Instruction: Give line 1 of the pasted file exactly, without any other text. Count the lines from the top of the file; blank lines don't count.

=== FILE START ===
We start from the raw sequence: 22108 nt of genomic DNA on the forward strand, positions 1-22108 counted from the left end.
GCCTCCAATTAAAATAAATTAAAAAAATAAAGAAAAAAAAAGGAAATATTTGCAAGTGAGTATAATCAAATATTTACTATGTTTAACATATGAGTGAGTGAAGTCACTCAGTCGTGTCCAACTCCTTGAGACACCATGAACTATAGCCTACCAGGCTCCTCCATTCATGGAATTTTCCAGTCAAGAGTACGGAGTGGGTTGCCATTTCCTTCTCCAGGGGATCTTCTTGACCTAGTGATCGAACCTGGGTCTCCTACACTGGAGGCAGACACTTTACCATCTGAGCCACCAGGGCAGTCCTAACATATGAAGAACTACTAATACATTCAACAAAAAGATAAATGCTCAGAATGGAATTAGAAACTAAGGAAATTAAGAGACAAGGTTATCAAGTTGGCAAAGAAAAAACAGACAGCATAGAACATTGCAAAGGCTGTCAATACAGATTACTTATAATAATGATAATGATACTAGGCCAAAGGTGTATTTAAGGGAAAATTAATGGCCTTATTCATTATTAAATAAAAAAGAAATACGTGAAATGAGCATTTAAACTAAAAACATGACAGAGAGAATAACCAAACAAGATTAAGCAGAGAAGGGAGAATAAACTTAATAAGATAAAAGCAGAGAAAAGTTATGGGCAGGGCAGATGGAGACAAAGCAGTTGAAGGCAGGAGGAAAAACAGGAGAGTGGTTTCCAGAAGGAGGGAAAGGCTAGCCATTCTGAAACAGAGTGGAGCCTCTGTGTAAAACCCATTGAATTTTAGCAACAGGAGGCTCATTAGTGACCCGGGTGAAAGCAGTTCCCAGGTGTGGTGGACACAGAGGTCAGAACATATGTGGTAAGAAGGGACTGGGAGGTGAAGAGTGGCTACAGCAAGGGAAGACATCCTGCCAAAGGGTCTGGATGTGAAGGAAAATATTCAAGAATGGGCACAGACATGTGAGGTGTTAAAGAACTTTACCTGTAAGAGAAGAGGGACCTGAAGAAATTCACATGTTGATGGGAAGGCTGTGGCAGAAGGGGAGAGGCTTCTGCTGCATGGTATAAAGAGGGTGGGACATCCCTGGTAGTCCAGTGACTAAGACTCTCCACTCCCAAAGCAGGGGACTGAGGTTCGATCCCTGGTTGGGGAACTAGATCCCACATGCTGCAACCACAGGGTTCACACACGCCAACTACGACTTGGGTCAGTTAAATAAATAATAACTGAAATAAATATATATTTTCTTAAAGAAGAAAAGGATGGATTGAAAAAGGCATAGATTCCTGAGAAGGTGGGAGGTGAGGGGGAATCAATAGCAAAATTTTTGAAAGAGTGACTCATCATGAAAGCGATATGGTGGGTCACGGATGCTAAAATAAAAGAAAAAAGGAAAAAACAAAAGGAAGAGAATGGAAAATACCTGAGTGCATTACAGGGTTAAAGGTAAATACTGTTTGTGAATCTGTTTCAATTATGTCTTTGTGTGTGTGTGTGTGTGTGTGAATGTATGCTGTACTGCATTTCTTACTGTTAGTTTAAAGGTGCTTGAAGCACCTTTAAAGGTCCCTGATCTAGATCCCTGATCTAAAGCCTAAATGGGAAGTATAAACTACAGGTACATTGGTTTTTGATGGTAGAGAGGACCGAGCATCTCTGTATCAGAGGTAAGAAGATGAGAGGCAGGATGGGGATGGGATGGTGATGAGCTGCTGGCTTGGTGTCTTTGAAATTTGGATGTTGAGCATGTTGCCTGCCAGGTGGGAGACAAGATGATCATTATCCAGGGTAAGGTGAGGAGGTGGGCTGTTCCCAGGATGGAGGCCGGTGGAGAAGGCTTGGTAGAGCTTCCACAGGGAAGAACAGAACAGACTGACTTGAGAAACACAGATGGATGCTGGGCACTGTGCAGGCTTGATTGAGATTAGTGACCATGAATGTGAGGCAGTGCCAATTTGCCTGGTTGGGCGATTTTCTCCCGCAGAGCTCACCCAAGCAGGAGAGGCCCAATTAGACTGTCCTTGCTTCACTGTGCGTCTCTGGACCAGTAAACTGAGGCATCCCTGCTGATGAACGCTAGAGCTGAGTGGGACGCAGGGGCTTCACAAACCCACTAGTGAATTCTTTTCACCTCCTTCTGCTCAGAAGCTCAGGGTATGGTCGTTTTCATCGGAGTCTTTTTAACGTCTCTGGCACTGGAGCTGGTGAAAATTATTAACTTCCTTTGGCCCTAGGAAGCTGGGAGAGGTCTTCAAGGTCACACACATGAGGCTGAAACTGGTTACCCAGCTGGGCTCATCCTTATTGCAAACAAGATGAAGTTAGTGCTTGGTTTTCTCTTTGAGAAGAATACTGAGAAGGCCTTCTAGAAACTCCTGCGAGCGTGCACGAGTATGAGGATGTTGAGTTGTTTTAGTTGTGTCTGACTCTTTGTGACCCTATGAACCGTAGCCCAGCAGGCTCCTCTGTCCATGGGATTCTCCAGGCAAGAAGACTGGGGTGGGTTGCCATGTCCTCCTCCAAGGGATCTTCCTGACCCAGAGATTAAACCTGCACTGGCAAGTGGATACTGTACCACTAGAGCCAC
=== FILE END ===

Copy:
We start from the raw sequence: 22108 nt of genomic DNA on the forward strand, positions 1-22108 counted from the left end.